First project help please

I am pretty new to Arduino. For my first project I would like to control a motor with 2 switches. Imagine a motor with paddles that push marbles into a funnel attached to the top of a tube. I want the motor to run until the tube is full, then stay off until the level falls to a certain level. Similar to an automatic water tank fill.

Tube full = top and bottom switches both pushed = motor off
Tube partial full = top switch not pushed, bottom switch pushed = motor off
Tube empty= neither switch pushed = motor on

I know this is possible, but I’m not sure exactly how to do it. I’ve written a sketch(my first attempt), but I’m fairly certain it is completely messed up and won’t work. It compiles just fine and everything, but it seems over-complicated. Is anyone willing to look it over for me? I attached the .ino file just in case.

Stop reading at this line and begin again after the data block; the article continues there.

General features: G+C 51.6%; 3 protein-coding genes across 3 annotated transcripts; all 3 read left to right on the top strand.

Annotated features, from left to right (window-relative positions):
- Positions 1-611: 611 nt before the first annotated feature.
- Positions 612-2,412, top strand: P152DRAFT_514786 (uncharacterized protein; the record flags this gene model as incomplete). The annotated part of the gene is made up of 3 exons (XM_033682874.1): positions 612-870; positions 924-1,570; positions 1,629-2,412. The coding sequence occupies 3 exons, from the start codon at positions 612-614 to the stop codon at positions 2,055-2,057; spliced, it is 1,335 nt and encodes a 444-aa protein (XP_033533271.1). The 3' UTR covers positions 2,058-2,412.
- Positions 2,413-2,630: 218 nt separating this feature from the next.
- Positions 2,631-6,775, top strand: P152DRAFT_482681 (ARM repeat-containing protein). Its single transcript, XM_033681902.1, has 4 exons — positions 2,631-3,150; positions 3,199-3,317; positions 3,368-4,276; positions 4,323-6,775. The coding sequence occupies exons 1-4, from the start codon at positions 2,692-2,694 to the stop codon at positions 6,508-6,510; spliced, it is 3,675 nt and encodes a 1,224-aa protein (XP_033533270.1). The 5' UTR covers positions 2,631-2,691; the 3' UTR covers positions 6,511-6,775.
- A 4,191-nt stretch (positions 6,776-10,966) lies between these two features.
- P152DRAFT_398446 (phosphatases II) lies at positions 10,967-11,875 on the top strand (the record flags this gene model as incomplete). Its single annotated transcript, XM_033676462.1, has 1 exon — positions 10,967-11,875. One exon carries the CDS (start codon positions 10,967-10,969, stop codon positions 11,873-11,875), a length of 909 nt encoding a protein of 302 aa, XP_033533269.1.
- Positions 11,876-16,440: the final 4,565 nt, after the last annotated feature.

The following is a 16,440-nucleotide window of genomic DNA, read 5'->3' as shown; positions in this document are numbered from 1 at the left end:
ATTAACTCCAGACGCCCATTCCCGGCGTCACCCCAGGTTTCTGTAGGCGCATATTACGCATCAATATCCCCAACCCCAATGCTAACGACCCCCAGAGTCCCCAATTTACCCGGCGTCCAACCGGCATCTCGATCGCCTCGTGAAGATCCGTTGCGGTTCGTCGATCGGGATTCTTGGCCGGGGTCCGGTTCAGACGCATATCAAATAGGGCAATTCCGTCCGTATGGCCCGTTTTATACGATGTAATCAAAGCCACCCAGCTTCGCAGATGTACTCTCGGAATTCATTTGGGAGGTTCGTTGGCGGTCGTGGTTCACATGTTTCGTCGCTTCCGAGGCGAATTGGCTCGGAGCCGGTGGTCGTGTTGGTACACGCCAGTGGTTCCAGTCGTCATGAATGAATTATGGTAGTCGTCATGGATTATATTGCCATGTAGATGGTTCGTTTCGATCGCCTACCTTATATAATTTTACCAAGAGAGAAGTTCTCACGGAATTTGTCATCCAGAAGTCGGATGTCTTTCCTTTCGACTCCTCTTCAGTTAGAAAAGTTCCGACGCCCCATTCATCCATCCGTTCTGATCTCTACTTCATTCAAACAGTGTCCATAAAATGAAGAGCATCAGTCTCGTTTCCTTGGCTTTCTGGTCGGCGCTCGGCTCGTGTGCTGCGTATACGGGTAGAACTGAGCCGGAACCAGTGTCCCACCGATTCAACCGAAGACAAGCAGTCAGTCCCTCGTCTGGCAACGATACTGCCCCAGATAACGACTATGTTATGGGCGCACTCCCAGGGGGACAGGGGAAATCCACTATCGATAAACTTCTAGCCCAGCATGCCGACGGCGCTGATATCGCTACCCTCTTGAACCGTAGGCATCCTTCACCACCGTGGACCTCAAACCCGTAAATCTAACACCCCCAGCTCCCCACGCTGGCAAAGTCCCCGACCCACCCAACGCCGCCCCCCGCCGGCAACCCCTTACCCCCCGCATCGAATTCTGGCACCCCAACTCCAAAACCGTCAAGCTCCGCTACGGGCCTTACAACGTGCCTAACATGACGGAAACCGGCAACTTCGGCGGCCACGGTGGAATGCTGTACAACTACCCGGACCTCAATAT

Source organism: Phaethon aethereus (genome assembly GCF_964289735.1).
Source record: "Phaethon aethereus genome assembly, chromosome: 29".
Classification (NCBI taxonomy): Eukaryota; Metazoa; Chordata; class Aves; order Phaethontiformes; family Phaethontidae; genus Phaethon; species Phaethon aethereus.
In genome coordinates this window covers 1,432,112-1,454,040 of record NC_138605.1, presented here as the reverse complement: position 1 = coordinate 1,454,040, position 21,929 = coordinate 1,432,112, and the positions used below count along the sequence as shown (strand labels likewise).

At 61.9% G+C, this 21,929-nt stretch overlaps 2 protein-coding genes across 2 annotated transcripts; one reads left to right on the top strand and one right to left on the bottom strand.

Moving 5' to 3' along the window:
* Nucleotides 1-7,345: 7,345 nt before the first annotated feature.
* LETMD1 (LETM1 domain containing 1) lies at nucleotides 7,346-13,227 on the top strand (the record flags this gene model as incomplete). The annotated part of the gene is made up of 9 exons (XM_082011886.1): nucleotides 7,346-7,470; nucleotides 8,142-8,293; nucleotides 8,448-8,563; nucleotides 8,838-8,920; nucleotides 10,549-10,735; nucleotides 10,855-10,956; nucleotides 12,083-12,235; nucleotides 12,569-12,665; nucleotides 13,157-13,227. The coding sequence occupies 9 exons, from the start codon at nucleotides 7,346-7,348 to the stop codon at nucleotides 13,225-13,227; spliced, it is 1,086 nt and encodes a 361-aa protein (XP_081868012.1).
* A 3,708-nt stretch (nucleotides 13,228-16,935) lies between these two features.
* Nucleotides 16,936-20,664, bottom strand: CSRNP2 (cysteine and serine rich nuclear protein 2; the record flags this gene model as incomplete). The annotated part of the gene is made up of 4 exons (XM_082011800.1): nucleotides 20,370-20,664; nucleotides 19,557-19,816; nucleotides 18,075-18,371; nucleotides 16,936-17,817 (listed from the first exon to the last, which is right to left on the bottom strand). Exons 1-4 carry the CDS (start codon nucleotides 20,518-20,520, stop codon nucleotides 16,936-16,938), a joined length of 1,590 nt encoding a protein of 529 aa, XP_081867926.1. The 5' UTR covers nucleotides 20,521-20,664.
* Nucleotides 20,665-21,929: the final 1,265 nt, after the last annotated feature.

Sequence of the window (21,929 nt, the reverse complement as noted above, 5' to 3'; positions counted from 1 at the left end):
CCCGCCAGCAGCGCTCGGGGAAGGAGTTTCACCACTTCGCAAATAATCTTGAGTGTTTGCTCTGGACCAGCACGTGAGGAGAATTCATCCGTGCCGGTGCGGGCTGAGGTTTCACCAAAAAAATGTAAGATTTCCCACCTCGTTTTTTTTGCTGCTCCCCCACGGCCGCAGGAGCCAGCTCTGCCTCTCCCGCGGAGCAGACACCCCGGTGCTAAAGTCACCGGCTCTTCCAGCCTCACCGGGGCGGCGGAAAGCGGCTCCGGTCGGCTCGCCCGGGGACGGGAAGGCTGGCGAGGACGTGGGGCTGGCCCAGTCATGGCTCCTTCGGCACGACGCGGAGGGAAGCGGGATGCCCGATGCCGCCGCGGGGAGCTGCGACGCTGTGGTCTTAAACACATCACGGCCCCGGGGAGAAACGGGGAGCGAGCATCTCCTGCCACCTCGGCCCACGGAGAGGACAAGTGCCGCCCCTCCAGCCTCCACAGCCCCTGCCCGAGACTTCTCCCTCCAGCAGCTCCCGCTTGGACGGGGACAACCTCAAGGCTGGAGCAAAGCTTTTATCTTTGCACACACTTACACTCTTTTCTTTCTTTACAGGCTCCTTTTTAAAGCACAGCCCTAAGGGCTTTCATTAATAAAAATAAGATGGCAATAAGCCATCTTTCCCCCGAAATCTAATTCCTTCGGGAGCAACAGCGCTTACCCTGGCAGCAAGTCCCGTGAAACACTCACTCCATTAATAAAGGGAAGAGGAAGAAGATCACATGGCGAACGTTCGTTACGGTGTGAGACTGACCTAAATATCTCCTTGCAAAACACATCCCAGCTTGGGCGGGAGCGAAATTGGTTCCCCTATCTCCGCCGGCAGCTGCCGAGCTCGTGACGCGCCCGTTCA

Thanks in advance for looking it over!

Case_Feeder.ino (4.8 KB)

Tube partial full = top switch not pushed, bottom switch pushed = motor off

That will turn off the motor as soon as the bottom switch is activated. Leave that rule out if you want the tube to fill before stopping the motor.

So what you want to do is:

if (not bottomSwitch) // Level has gotten low. motorOn(true); // Start filling

if (topSwitch) // Level has gotten high motorOn(false); // Stop filling

Is that enough to get you started on the programming?

//Variables will change:
int SW1state = digitalRead(SW1);         // Intitial top switch position
int SW2state = digitalRead(SW2);         // Intitial bottom switch position
int LED1state = digitalRead(LED1);       // Current LED1 state
int LED2state = digitalRead(LED2);       // Current LED2 state
int MOTOR1state = digitalRead(MOTOR1);   // Current MOTOR state